In Exile

Bread and Wine

“Whoever eats this bread will live forever;
and the bread that I will give
is my flesh for the life of the world.” (Gospel)

Bread and wine are ambiguous, both in life and in the Eucharist.

On the one hand, bread is perhaps our primary symbol for food, health, nourishment, and community: Give us this day our daily bread! Let us break bread together! Bread is a symbol for life and coming together.

Few things speak as wonderfully about life as does the smell of fresh bread. The fragrance of fresh bread is the smell of life itself! Yet there is another story to bread. Out of what is bread made? Kernels of wheat that had to be crushed in their individuality to become something communal, flour, which then had to endure fire to be baked into the substance that gives off the smell of life. As St. Augustine once said in a homily:

For surely this loaf was not made from one grain of wheat? The grains were separate before they came together to became one loaf. They were joined together by water, after first having been ground [contritionem—the Latin verb he uses here]. For if the many kernels are not ground and are not moistened by water, they could not come to this form, that we call a loaf. … And then without fire, there is still not a loaf of bread.*

Bread must be baked too in a fierce heat. Bread then speaks of both joy and pain.

Wine too speaks in this double way: On the one hand, it is a festive drink, perhaps our foremost symbol for celebration. Wine has nothing to do with basic nourishment or necessity. It is not a protein needed for health, but an extra that speaks of what lies beyond the hard business of making and sustaining a living. Wine speaks of friendship, community, celebration, joy, recreation, victory. We celebrate everything, not least of all love, with wine.

But, like bread, wine has another side: Of what is wine made? Crushed grapes. Individual grapes are crushed and their very blood becomes the substance out of which ferments this warm, festive drink. No wonder Jesus chose it to represent his blood.

It is helpful to keep this ambiguity in mind whenever we participate in the Eucharist. Bread and wine are held up to be blessed by God and to become the flesh and blood of Christ, and they are held up precisely in their ambiguity.
On the one hand they represent everything in life and in the world that is healthy, young, beautiful, bursting with energy, and full of color. They represent the goodness of this earth, the joy of human achievements, celebration, festivity, and all that is contained in that original blessing when, after the first creation, God looked at the earth and pronounced it good. The Eucharist too gives off the smell of fresh bread.

But that’s half of it. The Eucharist also holds up, in sacrifice, all that is being crushed, broken, and baked by violence. The wine, fittingly, is also blood. At the Eucharist, we hold up both, the world’s health and its achievements along with its depressions and failures, and ask God to be with us in both. Pierre Teilhard de Chardin once put it this way: In a sense the true substance to be consecrated each day is the world’s development during that day—the bread symbolizing appropriately what creation succeeds in producing, the wine (blood) what creation causes to be lost in exhaustion and suffering in the course of that effort.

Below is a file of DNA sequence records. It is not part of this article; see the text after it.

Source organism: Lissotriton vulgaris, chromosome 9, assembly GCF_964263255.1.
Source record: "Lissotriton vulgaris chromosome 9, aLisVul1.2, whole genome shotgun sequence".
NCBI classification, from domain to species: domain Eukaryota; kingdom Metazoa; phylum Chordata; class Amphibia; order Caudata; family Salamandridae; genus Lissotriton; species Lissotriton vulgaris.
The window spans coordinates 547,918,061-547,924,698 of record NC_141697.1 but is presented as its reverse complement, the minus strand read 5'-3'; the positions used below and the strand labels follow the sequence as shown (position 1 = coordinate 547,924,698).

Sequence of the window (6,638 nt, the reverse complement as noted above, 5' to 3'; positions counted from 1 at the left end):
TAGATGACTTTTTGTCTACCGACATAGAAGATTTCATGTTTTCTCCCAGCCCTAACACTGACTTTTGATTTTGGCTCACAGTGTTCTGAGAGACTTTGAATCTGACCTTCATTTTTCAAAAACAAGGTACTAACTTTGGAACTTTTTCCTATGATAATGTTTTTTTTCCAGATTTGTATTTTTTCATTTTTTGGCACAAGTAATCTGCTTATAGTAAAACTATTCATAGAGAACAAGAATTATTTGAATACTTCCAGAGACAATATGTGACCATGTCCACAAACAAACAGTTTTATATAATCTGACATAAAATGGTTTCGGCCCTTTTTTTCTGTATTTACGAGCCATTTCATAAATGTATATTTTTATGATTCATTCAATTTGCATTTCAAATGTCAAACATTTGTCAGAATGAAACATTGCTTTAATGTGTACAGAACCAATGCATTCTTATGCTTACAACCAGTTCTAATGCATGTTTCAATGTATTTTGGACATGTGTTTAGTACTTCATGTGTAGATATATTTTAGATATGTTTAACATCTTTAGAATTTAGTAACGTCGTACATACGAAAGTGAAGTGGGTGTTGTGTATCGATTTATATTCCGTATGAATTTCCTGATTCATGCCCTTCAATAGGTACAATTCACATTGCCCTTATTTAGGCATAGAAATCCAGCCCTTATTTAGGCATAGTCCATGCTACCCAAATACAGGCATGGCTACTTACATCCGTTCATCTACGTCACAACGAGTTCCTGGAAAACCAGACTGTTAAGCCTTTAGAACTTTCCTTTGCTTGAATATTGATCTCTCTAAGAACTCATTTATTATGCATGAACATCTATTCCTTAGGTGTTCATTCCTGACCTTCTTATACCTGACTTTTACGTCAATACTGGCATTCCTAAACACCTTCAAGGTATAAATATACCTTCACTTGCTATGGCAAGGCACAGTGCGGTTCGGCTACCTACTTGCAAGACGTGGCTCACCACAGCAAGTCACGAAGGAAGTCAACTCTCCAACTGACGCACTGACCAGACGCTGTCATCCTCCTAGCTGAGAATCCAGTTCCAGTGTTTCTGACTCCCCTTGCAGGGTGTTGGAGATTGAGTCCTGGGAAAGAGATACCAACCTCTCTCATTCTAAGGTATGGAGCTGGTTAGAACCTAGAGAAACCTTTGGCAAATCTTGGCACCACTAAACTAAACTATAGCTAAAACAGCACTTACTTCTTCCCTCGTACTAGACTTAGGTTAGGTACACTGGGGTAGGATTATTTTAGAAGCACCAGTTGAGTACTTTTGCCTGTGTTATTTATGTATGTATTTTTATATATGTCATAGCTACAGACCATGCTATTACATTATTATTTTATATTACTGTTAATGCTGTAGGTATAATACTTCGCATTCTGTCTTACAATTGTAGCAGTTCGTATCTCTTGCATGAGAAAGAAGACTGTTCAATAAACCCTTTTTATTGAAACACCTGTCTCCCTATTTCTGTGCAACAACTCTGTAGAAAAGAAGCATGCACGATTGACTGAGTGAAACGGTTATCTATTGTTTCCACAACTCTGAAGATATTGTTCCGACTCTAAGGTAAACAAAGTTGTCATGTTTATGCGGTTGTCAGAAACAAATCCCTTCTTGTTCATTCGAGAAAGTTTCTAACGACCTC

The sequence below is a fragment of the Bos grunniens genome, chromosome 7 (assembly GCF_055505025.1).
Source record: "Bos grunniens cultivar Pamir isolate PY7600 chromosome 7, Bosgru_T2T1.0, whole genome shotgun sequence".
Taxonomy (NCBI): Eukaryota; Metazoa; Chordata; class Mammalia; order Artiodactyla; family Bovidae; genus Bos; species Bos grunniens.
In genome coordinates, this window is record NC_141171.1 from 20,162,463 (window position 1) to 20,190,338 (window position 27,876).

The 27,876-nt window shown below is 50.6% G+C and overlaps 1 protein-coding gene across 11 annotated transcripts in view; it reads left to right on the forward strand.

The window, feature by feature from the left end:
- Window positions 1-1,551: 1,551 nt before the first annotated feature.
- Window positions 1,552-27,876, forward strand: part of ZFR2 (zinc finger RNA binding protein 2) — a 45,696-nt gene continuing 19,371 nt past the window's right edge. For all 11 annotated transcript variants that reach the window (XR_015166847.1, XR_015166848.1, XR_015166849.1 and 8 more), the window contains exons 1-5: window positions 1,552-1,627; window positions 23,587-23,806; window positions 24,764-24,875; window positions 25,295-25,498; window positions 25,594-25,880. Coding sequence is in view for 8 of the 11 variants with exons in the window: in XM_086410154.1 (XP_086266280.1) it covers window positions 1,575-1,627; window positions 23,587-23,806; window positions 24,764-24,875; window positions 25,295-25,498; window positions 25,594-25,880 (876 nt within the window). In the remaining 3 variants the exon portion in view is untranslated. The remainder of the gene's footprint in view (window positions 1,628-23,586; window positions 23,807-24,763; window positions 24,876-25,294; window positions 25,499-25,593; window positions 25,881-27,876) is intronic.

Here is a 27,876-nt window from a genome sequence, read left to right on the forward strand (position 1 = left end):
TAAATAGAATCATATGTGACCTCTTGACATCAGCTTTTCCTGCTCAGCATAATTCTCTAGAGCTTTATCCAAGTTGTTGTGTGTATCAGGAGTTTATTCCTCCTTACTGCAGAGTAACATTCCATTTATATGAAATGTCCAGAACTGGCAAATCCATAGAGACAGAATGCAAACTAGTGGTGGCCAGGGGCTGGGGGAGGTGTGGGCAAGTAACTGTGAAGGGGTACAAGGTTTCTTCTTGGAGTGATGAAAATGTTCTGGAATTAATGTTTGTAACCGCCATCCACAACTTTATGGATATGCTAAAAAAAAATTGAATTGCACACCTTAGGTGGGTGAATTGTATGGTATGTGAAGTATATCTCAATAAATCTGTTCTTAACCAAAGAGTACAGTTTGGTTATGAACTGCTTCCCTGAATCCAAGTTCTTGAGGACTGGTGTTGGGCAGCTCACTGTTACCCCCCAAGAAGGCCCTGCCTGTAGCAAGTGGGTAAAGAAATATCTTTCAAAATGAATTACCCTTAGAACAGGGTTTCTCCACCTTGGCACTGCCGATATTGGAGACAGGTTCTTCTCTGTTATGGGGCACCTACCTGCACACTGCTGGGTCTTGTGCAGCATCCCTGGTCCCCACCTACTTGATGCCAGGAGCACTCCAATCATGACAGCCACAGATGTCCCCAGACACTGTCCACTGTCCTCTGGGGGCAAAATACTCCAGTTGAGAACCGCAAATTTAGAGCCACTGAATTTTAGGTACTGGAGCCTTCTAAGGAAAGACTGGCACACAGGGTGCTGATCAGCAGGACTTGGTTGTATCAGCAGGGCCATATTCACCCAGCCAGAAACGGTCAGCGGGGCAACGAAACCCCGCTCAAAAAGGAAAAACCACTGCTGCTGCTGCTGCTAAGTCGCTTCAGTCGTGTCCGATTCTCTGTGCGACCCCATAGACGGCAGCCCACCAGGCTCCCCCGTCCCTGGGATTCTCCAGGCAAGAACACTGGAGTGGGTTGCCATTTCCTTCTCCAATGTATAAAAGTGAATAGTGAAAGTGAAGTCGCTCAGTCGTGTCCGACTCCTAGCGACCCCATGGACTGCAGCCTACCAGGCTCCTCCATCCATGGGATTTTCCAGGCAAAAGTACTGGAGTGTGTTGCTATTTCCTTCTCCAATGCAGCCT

What we see in the Eucharist, the goodness and joy of life and the pains and shortcomings of that same life, is the same tension that we need to hold up each day within our ordinary lives. How do we do that?

By enjoying life and all its legitimate pleasures without guilt and without ever denigrating them in the name of God, truth, and the poor, even as we go and stand where the Cross of Christ is forever being erected, namely, where the excluded, the poor, the sick, the unattractive, the lonely, the hungry, the crushed, and the bleeding find their place.

We properly live the tension of the Eucharist, the ambiguity of bread and wine, whenever we honor both the smell of fresh bread and the process by which it came to be. What that means is that we must fully honor the beauty of nature, the grace of an athlete, the energy inside music, the power and sacramentality inside sex, the humor inside a good comedian, the vibrant feel of health, and the color and zest that lie everywhere inside of life itself, even as we are conscious of and in solidarity with all that is being excluded from or victimized by these wonderful energies which ultimately take their origin in God.

In John’s Gospel, water becomes wine and wine becomes blood and blood and water both eventually flow out of the pierced side of Jesus. That happens too in the Eucharist and it happens in our lives. The task is to hold them both in our hands, as happens at Eucharist, and then offer them up to God.

Ron Rolheiser

 

**From Saint Louis University

Kristin Clauson